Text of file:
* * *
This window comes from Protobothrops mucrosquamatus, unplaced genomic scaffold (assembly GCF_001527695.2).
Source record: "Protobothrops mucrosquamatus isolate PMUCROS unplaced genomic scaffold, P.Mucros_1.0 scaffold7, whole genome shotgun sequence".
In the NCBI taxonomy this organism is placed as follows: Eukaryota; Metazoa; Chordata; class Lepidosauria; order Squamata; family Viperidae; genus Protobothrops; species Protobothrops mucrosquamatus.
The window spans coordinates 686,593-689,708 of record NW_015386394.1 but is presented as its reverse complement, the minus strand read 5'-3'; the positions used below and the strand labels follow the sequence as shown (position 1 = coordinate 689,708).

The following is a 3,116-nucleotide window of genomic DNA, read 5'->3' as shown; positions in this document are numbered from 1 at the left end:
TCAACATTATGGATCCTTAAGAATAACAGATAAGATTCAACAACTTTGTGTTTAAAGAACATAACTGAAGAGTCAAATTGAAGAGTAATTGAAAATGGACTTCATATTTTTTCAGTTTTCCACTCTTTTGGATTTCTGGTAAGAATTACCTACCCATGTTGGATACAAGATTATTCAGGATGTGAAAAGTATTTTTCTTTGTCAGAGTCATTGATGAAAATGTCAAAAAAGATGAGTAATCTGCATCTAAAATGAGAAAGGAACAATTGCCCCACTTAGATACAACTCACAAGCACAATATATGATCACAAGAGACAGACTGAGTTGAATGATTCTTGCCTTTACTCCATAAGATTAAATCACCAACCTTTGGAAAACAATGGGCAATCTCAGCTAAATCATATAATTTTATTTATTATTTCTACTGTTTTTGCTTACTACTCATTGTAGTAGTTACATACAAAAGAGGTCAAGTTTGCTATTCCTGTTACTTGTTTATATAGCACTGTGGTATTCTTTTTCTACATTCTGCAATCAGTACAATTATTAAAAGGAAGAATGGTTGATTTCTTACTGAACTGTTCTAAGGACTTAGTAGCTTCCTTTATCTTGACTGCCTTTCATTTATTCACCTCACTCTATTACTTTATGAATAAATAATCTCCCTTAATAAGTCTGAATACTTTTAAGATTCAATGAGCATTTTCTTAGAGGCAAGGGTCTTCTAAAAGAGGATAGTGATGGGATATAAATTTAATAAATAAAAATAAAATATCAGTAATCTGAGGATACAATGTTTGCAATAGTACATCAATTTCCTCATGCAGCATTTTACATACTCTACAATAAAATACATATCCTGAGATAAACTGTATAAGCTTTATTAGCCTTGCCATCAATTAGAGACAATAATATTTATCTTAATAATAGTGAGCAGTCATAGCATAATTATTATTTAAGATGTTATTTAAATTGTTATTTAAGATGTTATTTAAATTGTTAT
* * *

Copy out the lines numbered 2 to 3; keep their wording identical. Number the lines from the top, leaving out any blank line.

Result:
Source record: "Protobothrops mucrosquamatus isolate PMUCROS unplaced genomic scaffold, P.Mucros_1.0 scaffold7, whole genome shotgun sequence".
In the NCBI taxonomy this organism is placed as follows: Eukaryota; Metazoa; Chordata; class Lepidosauria; order Squamata; family Viperidae; genus Protobothrops; species Protobothrops mucrosquamatus.